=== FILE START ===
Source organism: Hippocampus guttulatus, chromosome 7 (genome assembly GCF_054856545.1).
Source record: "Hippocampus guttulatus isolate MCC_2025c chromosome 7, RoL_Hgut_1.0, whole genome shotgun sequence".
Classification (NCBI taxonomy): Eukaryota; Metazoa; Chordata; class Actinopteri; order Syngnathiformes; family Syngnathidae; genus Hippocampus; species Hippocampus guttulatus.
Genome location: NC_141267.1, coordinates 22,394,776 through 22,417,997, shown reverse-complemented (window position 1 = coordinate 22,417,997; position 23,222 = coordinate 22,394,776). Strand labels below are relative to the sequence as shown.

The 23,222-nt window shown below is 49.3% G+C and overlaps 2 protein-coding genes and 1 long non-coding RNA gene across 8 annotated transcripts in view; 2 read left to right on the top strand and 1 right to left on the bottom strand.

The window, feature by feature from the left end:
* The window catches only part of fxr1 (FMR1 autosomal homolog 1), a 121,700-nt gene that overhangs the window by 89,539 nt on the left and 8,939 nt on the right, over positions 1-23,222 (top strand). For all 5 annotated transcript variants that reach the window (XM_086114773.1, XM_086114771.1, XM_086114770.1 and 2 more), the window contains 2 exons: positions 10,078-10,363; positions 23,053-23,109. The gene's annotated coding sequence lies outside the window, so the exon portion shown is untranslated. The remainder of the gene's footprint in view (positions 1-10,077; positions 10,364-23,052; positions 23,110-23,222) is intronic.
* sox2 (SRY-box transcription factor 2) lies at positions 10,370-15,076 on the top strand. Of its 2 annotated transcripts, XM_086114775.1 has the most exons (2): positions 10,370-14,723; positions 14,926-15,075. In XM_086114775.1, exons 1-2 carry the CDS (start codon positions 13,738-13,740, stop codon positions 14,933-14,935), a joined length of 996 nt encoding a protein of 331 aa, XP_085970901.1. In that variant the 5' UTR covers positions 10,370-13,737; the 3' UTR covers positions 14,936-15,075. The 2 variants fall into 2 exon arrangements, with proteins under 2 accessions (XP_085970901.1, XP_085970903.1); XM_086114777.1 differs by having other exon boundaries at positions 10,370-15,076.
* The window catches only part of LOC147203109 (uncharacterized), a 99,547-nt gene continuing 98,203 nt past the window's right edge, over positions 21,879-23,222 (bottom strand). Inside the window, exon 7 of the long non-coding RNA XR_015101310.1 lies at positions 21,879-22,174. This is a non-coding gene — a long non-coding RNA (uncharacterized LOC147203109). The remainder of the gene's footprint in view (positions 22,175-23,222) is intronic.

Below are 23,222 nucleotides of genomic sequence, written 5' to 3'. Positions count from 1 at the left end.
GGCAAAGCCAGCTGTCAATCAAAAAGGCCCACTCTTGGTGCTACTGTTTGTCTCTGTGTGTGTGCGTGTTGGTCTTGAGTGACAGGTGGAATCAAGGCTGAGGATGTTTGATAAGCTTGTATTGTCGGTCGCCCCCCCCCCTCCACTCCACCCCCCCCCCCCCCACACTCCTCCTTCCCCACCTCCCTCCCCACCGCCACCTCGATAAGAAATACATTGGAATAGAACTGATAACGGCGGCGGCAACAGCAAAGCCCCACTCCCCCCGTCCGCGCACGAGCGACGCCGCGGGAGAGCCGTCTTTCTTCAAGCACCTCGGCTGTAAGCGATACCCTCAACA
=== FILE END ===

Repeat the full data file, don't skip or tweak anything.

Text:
Source organism: Hippocampus guttulatus, chromosome 7 (genome assembly GCF_054856545.1).
Source record: "Hippocampus guttulatus isolate MCC_2025c chromosome 7, RoL_Hgut_1.0, whole genome shotgun sequence".
Classification (NCBI taxonomy): Eukaryota; Metazoa; Chordata; class Actinopteri; order Syngnathiformes; family Syngnathidae; genus Hippocampus; species Hippocampus guttulatus.
Genome location: NC_141267.1, coordinates 22,394,776 through 22,417,997, shown reverse-complemented (window position 1 = coordinate 22,417,997; position 23,222 = coordinate 22,394,776). Strand labels below are relative to the sequence as shown.

The 23,222-nt window shown below is 49.3% G+C and overlaps 2 protein-coding genes and 1 long non-coding RNA gene across 8 annotated transcripts in view; 2 read left to right on the top strand and 1 right to left on the bottom strand.

The window, feature by feature from the left end:
* The window catches only part of fxr1 (FMR1 autosomal homolog 1), a 121,700-nt gene that overhangs the window by 89,539 nt on the left and 8,939 nt on the right, over positions 1-23,222 (top strand). For all 5 annotated transcript variants that reach the window (XM_086114773.1, XM_086114771.1, XM_086114770.1 and 2 more), the window contains 2 exons: positions 10,078-10,363; positions 23,053-23,109. The gene's annotated coding sequence lies outside the window, so the exon portion shown is untranslated. The remainder of the gene's footprint in view (positions 1-10,077; positions 10,364-23,052; positions 23,110-23,222) is intronic.
* sox2 (SRY-box transcription factor 2) lies at positions 10,370-15,076 on the top strand. Of its 2 annotated transcripts, XM_086114775.1 has the most exons (2): positions 10,370-14,723; positions 14,926-15,075. In XM_086114775.1, exons 1-2 carry the CDS (start codon positions 13,738-13,740, stop codon positions 14,933-14,935), a joined length of 996 nt encoding a protein of 331 aa, XP_085970901.1. In that variant the 5' UTR covers positions 10,370-13,737; the 3' UTR covers positions 14,936-15,075. The 2 variants fall into 2 exon arrangements, with proteins under 2 accessions (XP_085970901.1, XP_085970903.1); XM_086114777.1 differs by having other exon boundaries at positions 10,370-15,076.
* The window catches only part of LOC147203109 (uncharacterized), a 99,547-nt gene continuing 98,203 nt past the window's right edge, over positions 21,879-23,222 (bottom strand). Inside the window, exon 7 of the long non-coding RNA XR_015101310.1 lies at positions 21,879-22,174. This is a non-coding gene — a long non-coding RNA (uncharacterized LOC147203109). The remainder of the gene's footprint in view (positions 22,175-23,222) is intronic.

Below are 23,222 nucleotides of genomic sequence, written 5' to 3'. Positions count from 1 at the left end.
GGCAAAGCCAGCTGTCAATCAAAAAGGCCCACTCTTGGTGCTACTGTTTGTCTCTGTGTGTGTGCGTGTTGGTCTTGAGTGACAGGTGGAATCAAGGCTGAGGATGTTTGATAAGCTTGTATTGTCGGTCGCCCCCCCCCCTCCACTCCACCCCCCCCCCCCCCACACTCCTCCTTCCCCACCTCCCTCCCCACCGCCACCTCGATAAGAAATACATTGGAATAGAACTGATAACGGCGGCGGCAACAGCAAAGCCCCACTCCCCCCGTCCGCGCACGAGCGACGCCGCGGGAGAGCCGTCTTTCTTCAAGCACCTCGGCTGTAAGCGATACCCTCAACA